Han: Man, this is so tough to do. The fans of Age of Empires are constantly on the forefront of our minds and preserving their memory of the game is very important. Nostalgia is incredibly powerful. It always makes me nervous when we start a project like this because there’s a danger of changing the art too much, but there are also fans who want art that’s drastically new. We were hyper aware and took learnings from Age of Empires: Definitive Edition and Age of Empires II: Definitive Edition, which had the same challenges.
We worked relentlessly to ‘preserve’ the legacy art, cherished for so many decades by fans, while bringing a new fidelity to the visuals. Changing too much in visuals is also detrimental for gameplay as longtime fans have built muscle memory, based on visual recognition, but at the same time folks asked for innovation. We worked very closely with the community to get a good picture. There’re so many new graphical tricks we could have employed but anytime the visuals started to move ‘drastically’ away from the ‘look’ that folks remember then we had to reel it back in.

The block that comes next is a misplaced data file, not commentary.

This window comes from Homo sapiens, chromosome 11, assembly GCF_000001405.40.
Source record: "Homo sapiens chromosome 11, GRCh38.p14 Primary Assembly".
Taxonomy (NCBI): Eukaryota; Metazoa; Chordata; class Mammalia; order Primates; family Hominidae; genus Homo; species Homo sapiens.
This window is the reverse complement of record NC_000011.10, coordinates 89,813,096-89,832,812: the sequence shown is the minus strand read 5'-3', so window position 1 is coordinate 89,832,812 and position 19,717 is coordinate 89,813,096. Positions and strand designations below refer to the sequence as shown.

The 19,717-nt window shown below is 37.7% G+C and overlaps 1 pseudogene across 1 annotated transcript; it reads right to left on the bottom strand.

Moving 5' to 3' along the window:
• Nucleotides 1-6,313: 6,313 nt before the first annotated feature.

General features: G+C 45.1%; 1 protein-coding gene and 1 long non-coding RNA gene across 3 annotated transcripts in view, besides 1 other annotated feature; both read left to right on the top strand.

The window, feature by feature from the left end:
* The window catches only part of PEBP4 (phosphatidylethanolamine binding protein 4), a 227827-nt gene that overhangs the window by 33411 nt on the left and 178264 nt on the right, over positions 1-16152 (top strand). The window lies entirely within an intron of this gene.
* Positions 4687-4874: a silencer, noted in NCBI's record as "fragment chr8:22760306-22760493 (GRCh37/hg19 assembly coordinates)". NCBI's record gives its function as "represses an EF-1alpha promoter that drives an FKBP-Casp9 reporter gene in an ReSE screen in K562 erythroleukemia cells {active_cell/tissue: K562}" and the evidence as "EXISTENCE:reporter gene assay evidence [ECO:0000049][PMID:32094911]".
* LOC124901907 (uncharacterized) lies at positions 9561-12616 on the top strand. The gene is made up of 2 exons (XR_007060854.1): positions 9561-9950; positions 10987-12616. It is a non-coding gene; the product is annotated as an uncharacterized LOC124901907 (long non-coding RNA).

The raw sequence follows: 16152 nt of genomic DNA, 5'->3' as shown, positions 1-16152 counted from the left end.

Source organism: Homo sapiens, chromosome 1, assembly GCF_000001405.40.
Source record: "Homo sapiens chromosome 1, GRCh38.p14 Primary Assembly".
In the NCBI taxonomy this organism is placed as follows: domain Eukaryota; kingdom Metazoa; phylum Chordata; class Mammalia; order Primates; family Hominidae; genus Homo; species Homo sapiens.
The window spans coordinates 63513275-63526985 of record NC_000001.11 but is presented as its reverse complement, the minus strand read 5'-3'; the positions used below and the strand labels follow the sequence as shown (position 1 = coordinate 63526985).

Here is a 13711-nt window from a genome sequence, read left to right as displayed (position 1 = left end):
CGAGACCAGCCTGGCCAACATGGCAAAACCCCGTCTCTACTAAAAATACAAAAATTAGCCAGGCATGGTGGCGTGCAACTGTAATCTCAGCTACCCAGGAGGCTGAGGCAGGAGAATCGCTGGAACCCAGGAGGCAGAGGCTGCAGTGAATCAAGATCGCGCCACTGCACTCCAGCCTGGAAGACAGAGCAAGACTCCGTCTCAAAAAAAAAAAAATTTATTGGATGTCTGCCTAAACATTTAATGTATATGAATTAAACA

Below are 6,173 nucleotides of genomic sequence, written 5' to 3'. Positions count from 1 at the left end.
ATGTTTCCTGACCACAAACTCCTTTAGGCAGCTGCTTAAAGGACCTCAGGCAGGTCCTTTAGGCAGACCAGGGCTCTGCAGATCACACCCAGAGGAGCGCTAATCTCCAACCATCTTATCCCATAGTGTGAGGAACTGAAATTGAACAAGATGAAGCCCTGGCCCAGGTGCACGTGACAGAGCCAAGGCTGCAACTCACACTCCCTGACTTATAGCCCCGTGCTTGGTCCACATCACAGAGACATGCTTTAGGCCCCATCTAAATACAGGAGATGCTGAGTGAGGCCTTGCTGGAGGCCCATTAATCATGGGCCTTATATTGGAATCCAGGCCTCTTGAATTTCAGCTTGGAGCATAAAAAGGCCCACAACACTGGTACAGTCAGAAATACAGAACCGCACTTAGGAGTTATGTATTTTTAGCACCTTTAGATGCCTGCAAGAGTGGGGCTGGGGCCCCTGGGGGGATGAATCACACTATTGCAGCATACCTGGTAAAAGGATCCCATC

Art needed to balance serving the game needs as well as respecting culture and history. Our Narrative Franchise Director, Noble Smith, worked with consultants from Indigenous Nations to review historical and cultural accuracy for the Native American and First Nations civs represented in the game. And then Tantalus and Forgotten Empires expertly implemented these suggested changes.
Higher fidelity was key, but also clear readability. As an example, we’d find the bloom was very high in the original game and that exposure would blow out the lighter areas, so we had to strike a balance between how much of that bloom to leave vs preserving the nostalgic memory. Just reading the comments folks make when they see the new art and share that the new Definitive Edition art looks exactly how they remember it is a good win.